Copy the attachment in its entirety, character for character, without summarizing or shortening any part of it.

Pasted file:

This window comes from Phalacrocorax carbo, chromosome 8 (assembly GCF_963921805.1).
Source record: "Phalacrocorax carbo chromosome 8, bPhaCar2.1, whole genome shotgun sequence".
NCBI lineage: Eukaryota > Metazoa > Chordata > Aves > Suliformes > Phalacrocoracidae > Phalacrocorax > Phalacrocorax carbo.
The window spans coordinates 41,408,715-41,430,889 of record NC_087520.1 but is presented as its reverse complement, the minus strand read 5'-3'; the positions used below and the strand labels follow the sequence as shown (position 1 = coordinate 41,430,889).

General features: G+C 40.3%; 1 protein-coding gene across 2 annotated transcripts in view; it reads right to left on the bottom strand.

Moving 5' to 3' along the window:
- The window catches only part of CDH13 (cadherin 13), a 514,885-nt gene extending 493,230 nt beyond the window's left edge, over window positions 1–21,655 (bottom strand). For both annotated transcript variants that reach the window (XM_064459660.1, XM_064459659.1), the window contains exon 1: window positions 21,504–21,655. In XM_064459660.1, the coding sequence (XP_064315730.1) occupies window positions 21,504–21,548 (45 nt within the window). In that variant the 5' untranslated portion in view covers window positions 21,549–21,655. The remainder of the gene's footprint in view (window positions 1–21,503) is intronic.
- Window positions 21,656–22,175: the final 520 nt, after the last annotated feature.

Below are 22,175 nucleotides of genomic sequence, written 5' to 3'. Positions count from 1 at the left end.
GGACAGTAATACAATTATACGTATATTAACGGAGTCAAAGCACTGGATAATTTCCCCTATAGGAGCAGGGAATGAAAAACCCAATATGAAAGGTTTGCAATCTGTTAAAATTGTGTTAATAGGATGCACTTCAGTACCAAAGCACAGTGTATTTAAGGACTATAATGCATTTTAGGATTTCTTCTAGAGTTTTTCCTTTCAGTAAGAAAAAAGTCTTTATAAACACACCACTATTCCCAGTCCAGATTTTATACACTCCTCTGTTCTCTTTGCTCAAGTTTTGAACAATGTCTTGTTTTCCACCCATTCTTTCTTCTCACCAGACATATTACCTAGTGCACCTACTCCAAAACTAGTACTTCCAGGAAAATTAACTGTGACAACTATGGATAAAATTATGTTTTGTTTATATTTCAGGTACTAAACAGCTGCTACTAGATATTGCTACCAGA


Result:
This window comes from Phalacrocorax carbo, chromosome 8 (assembly GCF_963921805.1).
Source record: "Phalacrocorax carbo chromosome 8, bPhaCar2.1, whole genome shotgun sequence".
NCBI lineage: Eukaryota > Metazoa > Chordata > Aves > Suliformes > Phalacrocoracidae > Phalacrocorax > Phalacrocorax carbo.
The window spans coordinates 41,408,715-41,430,889 of record NC_087520.1 but is presented as its reverse complement, the minus strand read 5'-3'; the positions used below and the strand labels follow the sequence as shown (position 1 = coordinate 41,430,889).

General features: G+C 40.3%; 1 protein-coding gene across 2 annotated transcripts in view; it reads right to left on the bottom strand.

Moving 5' to 3' along the window:
- The window catches only part of CDH13 (cadherin 13), a 514,885-nt gene extending 493,230 nt beyond the window's left edge, over window positions 1–21,655 (bottom strand). For both annotated transcript variants that reach the window (XM_064459660.1, XM_064459659.1), the window contains exon 1: window positions 21,504–21,655. In XM_064459660.1, the coding sequence (XP_064315730.1) occupies window positions 21,504–21,548 (45 nt within the window). In that variant the 5' untranslated portion in view covers window positions 21,549–21,655. The remainder of the gene's footprint in view (window positions 1–21,503) is intronic.
- Window positions 21,656–22,175: the final 520 nt, after the last annotated feature.

Below are 22,175 nucleotides of genomic sequence, written 5' to 3'. Positions count from 1 at the left end.
GGACAGTAATACAATTATACGTATATTAACGGAGTCAAAGCACTGGATAATTTCCCCTATAGGAGCAGGGAATGAAAAACCCAATATGAAAGGTTTGCAATCTGTTAAAATTGTGTTAATAGGATGCACTTCAGTACCAAAGCACAGTGTATTTAAGGACTATAATGCATTTTAGGATTTCTTCTAGAGTTTTTCCTTTCAGTAAGAAAAAAGTCTTTATAAACACACCACTATTCCCAGTCCAGATTTTATACACTCCTCTGTTCTCTTTGCTCAAGTTTTGAACAATGTCTTGTTTTCCACCCATTCTTTCTTCTCACCAGACATATTACCTAGTGCACCTACTCCAAAACTAGTACTTCCAGGAAAATTAACTGTGACAACTATGGATAAAATTATGTTTTGTTTATATTTCAGGTACTAAACAGCTGCTACTAGATATTGCTACCAGA